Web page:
Amanda Lohrey lives in Tasmania and writes fiction and non-fiction. She has taught politics at the University of Tasmania and writing and textual studies at the University of Technology Sydney and the University of Queensland. In November 2012 she received the Patrick White Literary Award. Her latest novel is The Labyrinth (2020).
Where are you happiest?
At my laptop, writing.
What’s your idea of hell?
Camping in bad weather.
What do you consider the most specious virtue?
Candour. Sympathetic diplomacy is a great art form.
What is your favourite film?
A toss-up between Stanley Kubrick’s Barry Lyndon (1975) and Bernardo Bertolucci’s The Conformist (1970). Both demonstrate that novels can be successfully adapted to film.
And your favourite book?
Too many to choose from, but I’ll nominate Mary McCarthy’s A Charmed Life (1955) because it’s chronically underrated. A woman has to decide whether to have an abortion. But A Charmed Life is not about abortion issues as such, more about the nature of fate and whether it’s possible ever to make a truly rational decision.
Name the three people with whom you would most like to dine.
Oliver Cromwell, Mary Wollstonecraft, and Mary McCarthy.
Which word do you most dislike, and which one would you like to see back in public usage?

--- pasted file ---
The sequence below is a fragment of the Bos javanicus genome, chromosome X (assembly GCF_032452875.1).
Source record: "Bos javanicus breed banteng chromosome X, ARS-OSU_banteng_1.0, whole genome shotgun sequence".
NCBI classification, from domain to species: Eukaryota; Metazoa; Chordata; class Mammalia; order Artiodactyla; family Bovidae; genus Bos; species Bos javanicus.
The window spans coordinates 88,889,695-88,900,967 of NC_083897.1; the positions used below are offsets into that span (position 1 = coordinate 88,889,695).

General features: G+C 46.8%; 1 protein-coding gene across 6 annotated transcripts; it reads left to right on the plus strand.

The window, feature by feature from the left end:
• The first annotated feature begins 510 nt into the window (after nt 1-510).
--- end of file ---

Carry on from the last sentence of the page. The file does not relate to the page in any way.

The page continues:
I dislike ‘moving forward’. It’s an unnecessary prop.
Who is your favourite author?
It’s more the case that I’m in awe of individual works, Ford Madox Ford’s The Good Soldier (1915), for example. The structure is so complex, so subtle and hypnotic, that later in life Ford couldn’t recall how he’d managed it. Writers are like cat burglars trying to crack a safe, twisting the dial first this way and then that, waiting to hear the click. When they’ve busted the safe, they can’t remember the combination they happened upon.
And your favourite literary hero or heroine?
I don’t have one.
Which quality do you most admire in a writer?
Economy: the ability to generate a rich subtext in relatively few words.
Which book influenced you most in your youth?
Anything by Charles Dickens. In childhood I was given a lot of him to read, and by the age of twelve had acquired a faux Victorian style. I wrote things like: ‘He was affrighted not a little.’
Name an early literary idol or influence whom you no longer admire – or vice versa.
I loved Colette when I was young – now I can’t read her. I thought Anita Brookner was tedious and affected: now I think she’s marvellous.
What, if anything, impedes your writing?
Often what you think is getting in the way of your work can turn out to be good material.
What qualities do you look for in critics and which ones do you enjoy reading?
I think the critic’s main role is to help the reader enjoy an enriched reading of the text.
What do you think of writers’ festivals?
I don’t like panels where three writers who have little in common are yoked together.
Do you read reviews of your own books?
Are artists valued in our society?
Yes, surprisingly so.
What are you working on now?
A novella. The writing disease is incurable. People say ‘Oh, you must be so disciplined’, but writing is the indulgent bit. Everything else – domesticity, certain social occasions and duties – these are what require discipline.